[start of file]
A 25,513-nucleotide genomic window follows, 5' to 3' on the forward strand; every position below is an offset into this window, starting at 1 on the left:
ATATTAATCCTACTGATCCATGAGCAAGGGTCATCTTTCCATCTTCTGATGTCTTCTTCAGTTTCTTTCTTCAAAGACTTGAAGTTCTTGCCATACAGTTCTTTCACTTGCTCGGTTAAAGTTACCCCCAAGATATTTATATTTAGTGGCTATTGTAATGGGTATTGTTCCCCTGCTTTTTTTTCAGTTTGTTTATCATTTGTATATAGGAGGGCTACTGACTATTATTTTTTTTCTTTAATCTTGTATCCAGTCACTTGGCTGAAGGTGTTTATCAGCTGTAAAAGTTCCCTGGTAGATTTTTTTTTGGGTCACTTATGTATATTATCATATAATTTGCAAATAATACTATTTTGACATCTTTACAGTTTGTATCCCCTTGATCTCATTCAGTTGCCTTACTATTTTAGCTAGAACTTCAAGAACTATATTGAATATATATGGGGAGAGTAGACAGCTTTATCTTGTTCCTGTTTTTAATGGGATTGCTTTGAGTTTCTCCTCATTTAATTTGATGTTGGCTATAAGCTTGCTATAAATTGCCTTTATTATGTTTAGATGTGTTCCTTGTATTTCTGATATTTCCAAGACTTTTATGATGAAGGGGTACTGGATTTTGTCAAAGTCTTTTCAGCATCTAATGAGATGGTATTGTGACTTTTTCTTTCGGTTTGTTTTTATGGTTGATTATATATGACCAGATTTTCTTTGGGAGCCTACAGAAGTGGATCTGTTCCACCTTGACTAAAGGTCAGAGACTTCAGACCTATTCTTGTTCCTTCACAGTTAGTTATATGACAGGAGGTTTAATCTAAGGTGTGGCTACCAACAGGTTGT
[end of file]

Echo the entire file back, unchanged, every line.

A 25,513-nucleotide genomic window follows, 5' to 3' on the forward strand; every position below is an offset into this window, starting at 1 on the left:
ATATTAATCCTACTGATCCATGAGCAAGGGTCATCTTTCCATCTTCTGATGTCTTCTTCAGTTTCTTTCTTCAAAGACTTGAAGTTCTTGCCATACAGTTCTTTCACTTGCTCGGTTAAAGTTACCCCCAAGATATTTATATTTAGTGGCTATTGTAATGGGTATTGTTCCCCTGCTTTTTTTTCAGTTTGTTTATCATTTGTATATAGGAGGGCTACTGACTATTATTTTTTTTCTTTAATCTTGTATCCAGTCACTTGGCTGAAGGTGTTTATCAGCTGTAAAAGTTCCCTGGTAGATTTTTTTTTGGGTCACTTATGTATATTATCATATAATTTGCAAATAATACTATTTTGACATCTTTACAGTTTGTATCCCCTTGATCTCATTCAGTTGCCTTACTATTTTAGCTAGAACTTCAAGAACTATATTGAATATATATGGGGAGAGTAGACAGCTTTATCTTGTTCCTGTTTTTAATGGGATTGCTTTGAGTTTCTCCTCATTTAATTTGATGTTGGCTATAAGCTTGCTATAAATTGCCTTTATTATGTTTAGATGTGTTCCTTGTATTTCTGATATTTCCAAGACTTTTATGATGAAGGGGTACTGGATTTTGTCAAAGTCTTTTCAGCATCTAATGAGATGGTATTGTGACTTTTTCTTTCGGTTTGTTTTTATGGTTGATTATATATGACCAGATTTTCTTTGGGAGCCTACAGAAGTGGATCTGTTCCACCTTGACTAAAGGTCAGAGACTTCAGACCTATTCTTGTTCCTTCACAGTTAGTTATATGACAGGAGGTTTAATCTAAGGTGTGGCTACCAACAGGTTGT